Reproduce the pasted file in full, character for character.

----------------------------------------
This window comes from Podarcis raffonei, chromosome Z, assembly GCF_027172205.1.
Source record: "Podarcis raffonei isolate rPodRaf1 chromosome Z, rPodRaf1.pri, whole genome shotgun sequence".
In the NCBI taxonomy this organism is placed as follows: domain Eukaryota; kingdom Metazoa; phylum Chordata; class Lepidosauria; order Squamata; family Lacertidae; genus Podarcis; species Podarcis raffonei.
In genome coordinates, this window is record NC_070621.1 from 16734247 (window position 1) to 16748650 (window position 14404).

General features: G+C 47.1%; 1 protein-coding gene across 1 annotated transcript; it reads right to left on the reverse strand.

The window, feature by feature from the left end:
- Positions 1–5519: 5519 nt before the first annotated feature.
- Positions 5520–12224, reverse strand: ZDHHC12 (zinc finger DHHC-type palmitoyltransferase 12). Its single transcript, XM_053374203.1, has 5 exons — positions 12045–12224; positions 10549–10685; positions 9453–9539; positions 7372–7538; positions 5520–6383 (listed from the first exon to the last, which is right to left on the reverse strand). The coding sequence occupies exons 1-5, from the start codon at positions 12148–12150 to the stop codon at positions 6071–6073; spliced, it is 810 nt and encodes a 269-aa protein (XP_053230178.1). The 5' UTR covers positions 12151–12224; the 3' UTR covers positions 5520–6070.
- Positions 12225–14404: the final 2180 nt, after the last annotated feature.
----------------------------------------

This window comes from Podarcis raffonei, chromosome Z, assembly GCF_027172205.1.
Source record: "Podarcis raffonei isolate rPodRaf1 chromosome Z, rPodRaf1.pri, whole genome shotgun sequence".
In the NCBI taxonomy this organism is placed as follows: domain Eukaryota; kingdom Metazoa; phylum Chordata; class Lepidosauria; order Squamata; family Lacertidae; genus Podarcis; species Podarcis raffonei.
In genome coordinates, this window is record NC_070621.1 from 16734247 (window position 1) to 16748650 (window position 14404).

General features: G+C 47.1%; 1 protein-coding gene across 1 annotated transcript; it reads right to left on the reverse strand.

The window, feature by feature from the left end:
- Positions 1–5519: 5519 nt before the first annotated feature.
- Positions 5520–12224, reverse strand: ZDHHC12 (zinc finger DHHC-type palmitoyltransferase 12). Its single transcript, XM_053374203.1, has 5 exons — positions 12045–12224; positions 10549–10685; positions 9453–9539; positions 7372–7538; positions 5520–6383 (listed from the first exon to the last, which is right to left on the reverse strand). The coding sequence occupies exons 1-5, from the start codon at positions 12148–12150 to the stop codon at positions 6071–6073; spliced, it is 810 nt and encodes a 269-aa protein (XP_053230178.1). The 5' UTR covers positions 12151–12224; the 3' UTR covers positions 5520–6070.
- Positions 12225–14404: the final 2180 nt, after the last annotated feature.